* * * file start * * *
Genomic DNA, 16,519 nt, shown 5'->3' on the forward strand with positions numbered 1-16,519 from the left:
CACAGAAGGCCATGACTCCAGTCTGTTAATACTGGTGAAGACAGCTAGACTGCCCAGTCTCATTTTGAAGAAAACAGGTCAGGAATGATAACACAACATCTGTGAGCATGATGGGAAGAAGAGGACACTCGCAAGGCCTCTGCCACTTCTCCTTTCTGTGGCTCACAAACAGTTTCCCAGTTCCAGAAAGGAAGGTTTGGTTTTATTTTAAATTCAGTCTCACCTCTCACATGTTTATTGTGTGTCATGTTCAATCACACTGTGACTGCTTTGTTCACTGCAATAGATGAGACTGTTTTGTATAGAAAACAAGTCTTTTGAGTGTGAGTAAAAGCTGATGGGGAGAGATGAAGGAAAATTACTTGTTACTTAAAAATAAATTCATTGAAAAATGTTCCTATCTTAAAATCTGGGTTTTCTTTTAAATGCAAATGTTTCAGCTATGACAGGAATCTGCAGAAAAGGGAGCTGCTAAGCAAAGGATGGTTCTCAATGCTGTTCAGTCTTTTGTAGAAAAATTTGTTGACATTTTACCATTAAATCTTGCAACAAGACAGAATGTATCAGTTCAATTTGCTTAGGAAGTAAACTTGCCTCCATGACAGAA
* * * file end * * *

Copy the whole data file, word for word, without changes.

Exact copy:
Genomic DNA, 16,519 nt, shown 5'->3' on the forward strand with positions numbered 1-16,519 from the left:
CACAGAAGGCCATGACTCCAGTCTGTTAATACTGGTGAAGACAGCTAGACTGCCCAGTCTCATTTTGAAGAAAACAGGTCAGGAATGATAACACAACATCTGTGAGCATGATGGGAAGAAGAGGACACTCGCAAGGCCTCTGCCACTTCTCCTTTCTGTGGCTCACAAACAGTTTCCCAGTTCCAGAAAGGAAGGTTTGGTTTTATTTTAAATTCAGTCTCACCTCTCACATGTTTATTGTGTGTCATGTTCAATCACACTGTGACTGCTTTGTTCACTGCAATAGATGAGACTGTTTTGTATAGAAAACAAGTCTTTTGAGTGTGAGTAAAAGCTGATGGGGAGAGATGAAGGAAAATTACTTGTTACTTAAAAATAAATTCATTGAAAAATGTTCCTATCTTAAAATCTGGGTTTTCTTTTAAATGCAAATGTTTCAGCTATGACAGGAATCTGCAGAAAAGGGAGCTGCTAAGCAAAGGATGGTTCTCAATGCTGTTCAGTCTTTTGTAGAAAAATTTGTTGACATTTTACCATTAAATCTTGCAACAAGACAGAATGTATCAGTTCAATTTGCTTAGGAAGTAAACTTGCCTCCATGACAGAA